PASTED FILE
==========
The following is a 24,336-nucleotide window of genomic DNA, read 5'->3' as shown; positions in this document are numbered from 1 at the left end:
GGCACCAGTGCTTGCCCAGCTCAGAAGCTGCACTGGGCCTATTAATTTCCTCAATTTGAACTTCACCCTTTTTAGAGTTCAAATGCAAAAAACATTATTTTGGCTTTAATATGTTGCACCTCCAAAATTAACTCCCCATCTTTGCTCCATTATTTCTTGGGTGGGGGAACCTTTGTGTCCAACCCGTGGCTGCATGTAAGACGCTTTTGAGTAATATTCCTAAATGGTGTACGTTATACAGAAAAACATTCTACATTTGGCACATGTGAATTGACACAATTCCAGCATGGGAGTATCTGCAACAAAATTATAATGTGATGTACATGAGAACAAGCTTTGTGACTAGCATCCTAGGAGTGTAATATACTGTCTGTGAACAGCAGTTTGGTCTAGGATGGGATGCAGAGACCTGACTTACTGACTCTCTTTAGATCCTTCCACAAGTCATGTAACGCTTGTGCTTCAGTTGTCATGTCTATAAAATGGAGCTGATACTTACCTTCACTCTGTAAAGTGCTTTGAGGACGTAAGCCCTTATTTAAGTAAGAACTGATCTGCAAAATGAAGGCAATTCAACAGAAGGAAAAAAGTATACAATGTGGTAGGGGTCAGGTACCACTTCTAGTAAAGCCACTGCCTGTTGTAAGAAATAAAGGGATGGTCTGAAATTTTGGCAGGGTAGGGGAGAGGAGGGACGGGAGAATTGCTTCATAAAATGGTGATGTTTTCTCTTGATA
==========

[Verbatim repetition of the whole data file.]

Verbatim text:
The following is a 24,336-nucleotide window of genomic DNA, read 5'->3' as shown; positions in this document are numbered from 1 at the left end:
GGCACCAGTGCTTGCCCAGCTCAGAAGCTGCACTGGGCCTATTAATTTCCTCAATTTGAACTTCACCCTTTTTAGAGTTCAAATGCAAAAAACATTATTTTGGCTTTAATATGTTGCACCTCCAAAATTAACTCCCCATCTTTGCTCCATTATTTCTTGGGTGGGGGAACCTTTGTGTCCAACCCGTGGCTGCATGTAAGACGCTTTTGAGTAATATTCCTAAATGGTGTACGTTATACAGAAAAACATTCTACATTTGGCACATGTGAATTGACACAATTCCAGCATGGGAGTATCTGCAACAAAATTATAATGTGATGTACATGAGAACAAGCTTTGTGACTAGCATCCTAGGAGTGTAATATACTGTCTGTGAACAGCAGTTTGGTCTAGGATGGGATGCAGAGACCTGACTTACTGACTCTCTTTAGATCCTTCCACAAGTCATGTAACGCTTGTGCTTCAGTTGTCATGTCTATAAAATGGAGCTGATACTTACCTTCACTCTGTAAAGTGCTTTGAGGACGTAAGCCCTTATTTAAGTAAGAACTGATCTGCAAAATGAAGGCAATTCAACAGAAGGAAAAAAGTATACAATGTGGTAGGGGTCAGGTACCACTTCTAGTAAAGCCACTGCCTGTTGTAAGAAATAAAGGGATGGTCTGAAATTTTGGCAGGGTAGGGGAGAGGAGGGACGGGAGAATTGCTTCATAAAATGGTGATGTTTTCTCTTGATA